SCOTLAND and London should form an alliance to extract maximum concessions from the UK government over Brexit, according to the dedicated thinktank for the UK’s capital.

The Centre for London said there was significant common ground between the city and Scotland, which both voted to Remain in June, particularly on finance and higher education.

First Minister Nicola Sturgeon spoke within a week of the Brexit vote to London Mayor Sadiq Khan to discuss their “shared interest” in preserving relations with the EU.

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In an article for today’s Agenda in The Herald, the Centre’s research manager Kat Hanna said: “Like Scotland, London voted confidently to remain in the European Union, so there’s a degree of solidarity, both in terms of shared disappointment at the result, and a determination not to let the worst of Brexit bring our country and city down.

“There are a number of ways in which London and Scotland should work together. We should, for example, join forces in calling for greater powers for our regions.”

She said financial services and higher education were particularly relevant to the debate on powers, as both were strong in Scotland and London, and both were alarmed by Brexit.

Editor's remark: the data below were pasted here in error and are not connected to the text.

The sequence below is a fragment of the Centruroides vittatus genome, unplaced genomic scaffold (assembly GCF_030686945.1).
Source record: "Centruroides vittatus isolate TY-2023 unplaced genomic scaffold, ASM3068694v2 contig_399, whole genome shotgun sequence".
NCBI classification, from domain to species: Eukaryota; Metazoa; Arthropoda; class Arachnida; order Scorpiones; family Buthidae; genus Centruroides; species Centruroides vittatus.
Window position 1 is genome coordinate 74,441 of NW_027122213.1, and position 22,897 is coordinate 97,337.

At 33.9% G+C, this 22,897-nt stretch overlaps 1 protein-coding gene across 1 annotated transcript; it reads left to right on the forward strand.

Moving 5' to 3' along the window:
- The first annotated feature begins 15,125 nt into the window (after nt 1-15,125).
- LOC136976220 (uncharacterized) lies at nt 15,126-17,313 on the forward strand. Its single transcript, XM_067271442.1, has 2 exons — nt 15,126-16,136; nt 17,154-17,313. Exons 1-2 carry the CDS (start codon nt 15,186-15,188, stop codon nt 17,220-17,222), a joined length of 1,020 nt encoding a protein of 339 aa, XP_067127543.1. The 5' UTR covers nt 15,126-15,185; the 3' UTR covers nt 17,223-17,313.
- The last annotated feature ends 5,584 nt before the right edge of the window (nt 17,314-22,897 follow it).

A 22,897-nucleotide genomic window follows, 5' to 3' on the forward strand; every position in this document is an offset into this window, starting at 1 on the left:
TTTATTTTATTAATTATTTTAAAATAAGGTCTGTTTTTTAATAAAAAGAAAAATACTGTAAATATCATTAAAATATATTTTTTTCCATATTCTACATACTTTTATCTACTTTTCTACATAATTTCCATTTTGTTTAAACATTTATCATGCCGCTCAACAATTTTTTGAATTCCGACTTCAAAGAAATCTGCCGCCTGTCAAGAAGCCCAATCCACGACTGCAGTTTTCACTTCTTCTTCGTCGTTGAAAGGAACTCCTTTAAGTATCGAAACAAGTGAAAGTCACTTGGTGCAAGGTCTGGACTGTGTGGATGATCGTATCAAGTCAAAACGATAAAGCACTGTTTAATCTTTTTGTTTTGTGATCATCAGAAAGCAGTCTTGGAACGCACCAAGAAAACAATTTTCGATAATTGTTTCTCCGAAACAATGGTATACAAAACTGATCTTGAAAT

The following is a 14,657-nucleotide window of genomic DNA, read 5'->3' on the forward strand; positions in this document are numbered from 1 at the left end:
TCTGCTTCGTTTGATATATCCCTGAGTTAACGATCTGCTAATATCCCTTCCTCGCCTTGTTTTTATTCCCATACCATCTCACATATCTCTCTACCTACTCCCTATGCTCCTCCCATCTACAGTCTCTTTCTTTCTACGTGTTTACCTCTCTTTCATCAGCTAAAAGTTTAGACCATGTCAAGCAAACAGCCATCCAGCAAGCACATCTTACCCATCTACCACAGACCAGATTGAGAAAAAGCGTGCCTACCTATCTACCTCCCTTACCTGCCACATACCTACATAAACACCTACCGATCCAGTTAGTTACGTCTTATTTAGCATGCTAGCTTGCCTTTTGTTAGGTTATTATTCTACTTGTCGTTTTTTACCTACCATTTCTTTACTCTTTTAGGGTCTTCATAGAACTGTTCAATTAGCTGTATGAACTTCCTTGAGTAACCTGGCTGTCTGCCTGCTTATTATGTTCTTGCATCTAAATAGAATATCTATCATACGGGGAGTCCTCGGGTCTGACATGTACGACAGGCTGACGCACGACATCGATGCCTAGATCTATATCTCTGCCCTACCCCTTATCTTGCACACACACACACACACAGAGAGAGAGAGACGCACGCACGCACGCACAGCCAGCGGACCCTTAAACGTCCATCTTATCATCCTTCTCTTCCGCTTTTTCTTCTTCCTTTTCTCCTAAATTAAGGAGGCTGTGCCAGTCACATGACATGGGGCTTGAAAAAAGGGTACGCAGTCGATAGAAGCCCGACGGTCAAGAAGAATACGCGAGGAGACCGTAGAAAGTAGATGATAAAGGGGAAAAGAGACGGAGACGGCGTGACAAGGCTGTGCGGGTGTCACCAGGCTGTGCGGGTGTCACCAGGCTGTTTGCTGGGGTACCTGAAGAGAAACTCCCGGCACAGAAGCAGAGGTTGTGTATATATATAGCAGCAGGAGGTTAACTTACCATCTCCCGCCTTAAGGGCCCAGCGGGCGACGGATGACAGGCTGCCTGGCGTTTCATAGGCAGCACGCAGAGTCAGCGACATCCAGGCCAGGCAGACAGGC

“We should campaign together for regional visas, which would allow those parts of the UK who value openness and access to talent to continue to welcome migrants.

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“Rather than losing the world’s leading financial hub of London in the hope that businesses will chose Edinburgh over Frankfurt or Paris, imagine the economic clout of twin financial hubs of Edinburgh and London, joined by regional visas and a passporting system.”

Graeme Jones, chief executive of Scottish Financial Enterprise, said: “Brexit poses many of the same challenges for financial services in Scotland and London.

“Access to passporting, the single market, skilled workforce and the need for sound transitional arrangements , are all key to the industry.

“It is important for the industry to work with governments to share these concerns and explain the potential impacts removing this access will have on the industry.

“SFE is working closely with colleagues in London to do just that, but ultimately the mechanisms for addressing these concerns will be for governments.”

Alastair Sim, tdirector of Universities Scotland, said: “There are certainly parallels between Scotland and London: both have a strong higher education sector and both had strong support for remaining in the European Union in June.

“Our biggest shared concern is the free movement of students and staff in post-Brexit UK which will be essential to the success of Scotland’s universities and the wider economy.”

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SNP Brexit minister Michael Russell said: “We will soon be opening a new Innovation and Investment Hub in London and we want to see our links strengthened to enhance our current presence and build on existing relationships.

“We are keen to work with others who share the vision to remain a member of the single market, which is crucial to businesses, universities and communities in Scotland and across the UK.”